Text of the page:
Antimicrobial proteins elevated in periodontitis
medwireNews: Levels of two antimicrobial proteins are raised in people with periodontal disease and may serve as markers for the condition, Turkish researchers believe.
"Beta-2 microglobulin (B2M) and alpha-2 macroglobulin (A2M) are assumed to be user-friendly and cost-effective markers for [asymptomatic] periodontal disease," write Abdullah Ertugrul (Yuzuncu Yil University, Van) and coauthors in the Australian Dental Journal.
B2M is a component of major histocompatibility type I molecules found on the surface of almost all adult cells and is known to be associated with tissue destruction in periodontitis. A2M is a major plasma protease inhibitor that is important for the inhibition and removal of proteolytically harmful endoproteases.
In this study, Ertugrul and team measured levels of B2M and A2M in gingival crevicular fluid from 80 patients. Twenty were periodontally healthy while 60 had varying degrees of gingival and periodontal disease.
Analysis revealed that mean A2M levels were highest in the group of patients with generalized aggressive periodontitis, lowest in periodontally healthy patients, and intermediate in patients with gingivitis and those with chronic periodontitis, at 452.1, 153.6, 199.5, and 382.2 ng/sample, respectively.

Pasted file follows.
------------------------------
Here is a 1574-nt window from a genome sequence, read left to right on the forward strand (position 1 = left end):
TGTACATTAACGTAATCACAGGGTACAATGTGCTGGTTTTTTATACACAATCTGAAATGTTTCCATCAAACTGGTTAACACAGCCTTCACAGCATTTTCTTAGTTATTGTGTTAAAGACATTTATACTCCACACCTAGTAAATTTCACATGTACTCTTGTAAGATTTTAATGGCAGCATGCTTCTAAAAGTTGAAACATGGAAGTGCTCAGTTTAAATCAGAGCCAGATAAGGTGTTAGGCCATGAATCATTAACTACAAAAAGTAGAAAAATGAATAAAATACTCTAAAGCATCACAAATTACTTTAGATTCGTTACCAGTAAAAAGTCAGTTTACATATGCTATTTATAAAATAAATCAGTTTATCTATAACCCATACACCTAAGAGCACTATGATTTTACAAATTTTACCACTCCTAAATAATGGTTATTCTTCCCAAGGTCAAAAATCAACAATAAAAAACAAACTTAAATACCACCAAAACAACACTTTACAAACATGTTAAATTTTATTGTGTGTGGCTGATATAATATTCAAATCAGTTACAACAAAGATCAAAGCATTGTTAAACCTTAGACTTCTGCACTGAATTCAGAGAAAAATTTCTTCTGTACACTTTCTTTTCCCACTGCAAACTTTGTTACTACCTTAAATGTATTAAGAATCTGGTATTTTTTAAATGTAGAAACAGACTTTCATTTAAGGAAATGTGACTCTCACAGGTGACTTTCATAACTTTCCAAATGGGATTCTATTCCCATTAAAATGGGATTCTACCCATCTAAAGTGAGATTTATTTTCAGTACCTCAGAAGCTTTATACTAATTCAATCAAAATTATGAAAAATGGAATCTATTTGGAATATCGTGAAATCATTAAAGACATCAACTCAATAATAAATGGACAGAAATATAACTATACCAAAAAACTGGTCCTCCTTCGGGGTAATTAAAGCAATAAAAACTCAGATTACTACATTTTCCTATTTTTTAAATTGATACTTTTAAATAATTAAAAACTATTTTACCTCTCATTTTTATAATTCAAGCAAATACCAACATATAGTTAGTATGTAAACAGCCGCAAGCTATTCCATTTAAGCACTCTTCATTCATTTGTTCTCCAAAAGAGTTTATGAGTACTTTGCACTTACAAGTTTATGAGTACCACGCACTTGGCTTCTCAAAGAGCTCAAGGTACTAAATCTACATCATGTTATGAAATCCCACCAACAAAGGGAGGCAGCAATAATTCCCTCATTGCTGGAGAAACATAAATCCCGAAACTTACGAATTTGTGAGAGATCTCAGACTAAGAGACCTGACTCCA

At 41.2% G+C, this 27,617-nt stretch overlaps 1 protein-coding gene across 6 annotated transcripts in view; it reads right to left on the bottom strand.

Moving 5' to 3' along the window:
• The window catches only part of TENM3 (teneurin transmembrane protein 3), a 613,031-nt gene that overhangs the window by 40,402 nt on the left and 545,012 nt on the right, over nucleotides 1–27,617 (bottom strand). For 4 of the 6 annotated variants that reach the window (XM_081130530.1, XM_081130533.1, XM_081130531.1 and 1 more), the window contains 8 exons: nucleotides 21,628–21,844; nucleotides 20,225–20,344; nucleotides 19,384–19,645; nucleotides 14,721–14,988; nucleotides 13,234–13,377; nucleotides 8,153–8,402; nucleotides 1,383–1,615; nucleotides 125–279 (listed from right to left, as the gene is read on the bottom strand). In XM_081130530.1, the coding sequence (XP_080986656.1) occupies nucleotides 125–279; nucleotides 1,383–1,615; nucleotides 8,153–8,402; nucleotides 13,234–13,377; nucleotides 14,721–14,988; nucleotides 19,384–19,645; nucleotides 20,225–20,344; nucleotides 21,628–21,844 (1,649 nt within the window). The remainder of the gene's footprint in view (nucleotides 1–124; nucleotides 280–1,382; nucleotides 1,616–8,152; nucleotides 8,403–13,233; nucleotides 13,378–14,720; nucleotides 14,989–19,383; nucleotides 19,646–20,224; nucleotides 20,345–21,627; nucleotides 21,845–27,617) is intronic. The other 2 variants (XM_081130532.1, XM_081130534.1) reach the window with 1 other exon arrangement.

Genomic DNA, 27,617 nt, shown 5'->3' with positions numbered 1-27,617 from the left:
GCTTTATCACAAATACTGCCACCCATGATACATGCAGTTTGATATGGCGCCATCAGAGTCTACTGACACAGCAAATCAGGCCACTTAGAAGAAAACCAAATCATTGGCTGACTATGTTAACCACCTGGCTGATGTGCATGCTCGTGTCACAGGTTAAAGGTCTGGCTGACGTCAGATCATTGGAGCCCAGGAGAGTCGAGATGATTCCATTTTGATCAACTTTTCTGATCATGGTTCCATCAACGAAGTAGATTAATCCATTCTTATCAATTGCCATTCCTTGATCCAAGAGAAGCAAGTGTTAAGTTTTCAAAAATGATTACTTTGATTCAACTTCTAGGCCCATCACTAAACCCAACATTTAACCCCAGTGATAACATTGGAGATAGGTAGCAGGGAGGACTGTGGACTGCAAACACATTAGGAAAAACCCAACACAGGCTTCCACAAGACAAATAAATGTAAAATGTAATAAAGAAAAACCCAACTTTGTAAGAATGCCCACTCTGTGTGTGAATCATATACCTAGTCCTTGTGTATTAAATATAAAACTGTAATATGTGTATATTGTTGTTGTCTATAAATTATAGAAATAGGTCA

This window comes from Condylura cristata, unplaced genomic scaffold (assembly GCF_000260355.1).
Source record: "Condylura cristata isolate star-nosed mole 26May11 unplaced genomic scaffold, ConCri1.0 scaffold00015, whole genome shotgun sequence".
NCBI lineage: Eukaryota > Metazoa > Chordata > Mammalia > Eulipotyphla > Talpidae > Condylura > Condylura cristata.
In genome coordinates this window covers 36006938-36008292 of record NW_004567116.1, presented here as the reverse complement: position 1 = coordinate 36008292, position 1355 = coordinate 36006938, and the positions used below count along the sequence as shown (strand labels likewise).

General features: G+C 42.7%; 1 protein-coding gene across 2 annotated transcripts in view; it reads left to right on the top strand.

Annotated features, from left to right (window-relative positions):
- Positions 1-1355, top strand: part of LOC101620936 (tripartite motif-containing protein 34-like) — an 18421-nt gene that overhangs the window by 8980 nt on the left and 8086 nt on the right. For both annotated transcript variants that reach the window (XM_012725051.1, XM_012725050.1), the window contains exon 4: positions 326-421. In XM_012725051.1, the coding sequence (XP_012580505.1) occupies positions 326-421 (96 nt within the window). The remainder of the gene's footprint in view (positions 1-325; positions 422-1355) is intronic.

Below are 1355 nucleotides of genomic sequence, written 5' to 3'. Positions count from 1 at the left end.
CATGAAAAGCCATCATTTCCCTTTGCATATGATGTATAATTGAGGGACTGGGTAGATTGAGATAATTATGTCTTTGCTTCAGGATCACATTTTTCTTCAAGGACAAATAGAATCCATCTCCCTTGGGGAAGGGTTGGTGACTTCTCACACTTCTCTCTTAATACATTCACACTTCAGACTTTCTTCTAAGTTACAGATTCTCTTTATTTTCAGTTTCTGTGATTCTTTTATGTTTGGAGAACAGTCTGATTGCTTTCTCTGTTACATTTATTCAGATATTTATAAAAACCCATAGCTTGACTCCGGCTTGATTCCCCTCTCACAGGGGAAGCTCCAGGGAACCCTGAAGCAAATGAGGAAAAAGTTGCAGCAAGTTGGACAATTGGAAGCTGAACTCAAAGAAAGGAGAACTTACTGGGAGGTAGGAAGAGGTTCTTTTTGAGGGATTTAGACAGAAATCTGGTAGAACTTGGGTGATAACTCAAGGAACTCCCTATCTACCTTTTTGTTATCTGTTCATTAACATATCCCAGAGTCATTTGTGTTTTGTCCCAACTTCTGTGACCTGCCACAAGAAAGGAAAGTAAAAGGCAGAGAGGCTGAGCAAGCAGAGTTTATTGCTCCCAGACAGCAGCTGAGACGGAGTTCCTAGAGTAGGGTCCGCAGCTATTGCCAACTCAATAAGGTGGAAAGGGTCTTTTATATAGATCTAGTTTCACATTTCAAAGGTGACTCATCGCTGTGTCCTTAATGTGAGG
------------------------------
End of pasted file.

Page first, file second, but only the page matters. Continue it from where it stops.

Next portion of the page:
The same pattern was seen with mean B2M levels, at 109.2, 32.4, 58.3, and 87.3 ng/sample in patients with generalized aggressive periodontitis, no periodontal disease, gingivitis, and chronic periodontitis, respectively.
Further analysis identified positive correlations between clinical parameters - such as plaque index, gingival index, probing depth, clinical attachment loss, and bleeding on probing - and levels of both A2M and B2M, as well as with the volume of gingival crevicular fluid.
Ertugrul and colleagues suggest that A2M levels are elevated in periodontal disease because of the formation of pathologic pockets, which cause worsening inflammation and tissue damage.
"The positive correlation between A2M levels in gingival crevicular fluid and the increase in pocket depth clarifies the inflammatory origin of A2M elevation," they remark.
Similarly, B2M is released from lymphocytes so raised levels of the protein are presumably related to inflammatory processes, which are a key component of periodontal disease.
The researchers surmise that B2M and A2M "play key roles in the balance between periodontal health and disease." Furthermore they hypothesize that "tissues release B2Mand A2M to stop inflammation and inhibit the proliferation of microorganisms and this may be the reason for the high levels of B2M and A2M in the generalized aggressive periodontitis and chronic periodontitis groups."
They conclude: "A2M and B2M levels may not play a significant role in the pathogenesis of periodontal diseases, but further studies with a larger sample size are required to investigate this relationship further."
By Joanna Lyford, Senior medwireNews Reporter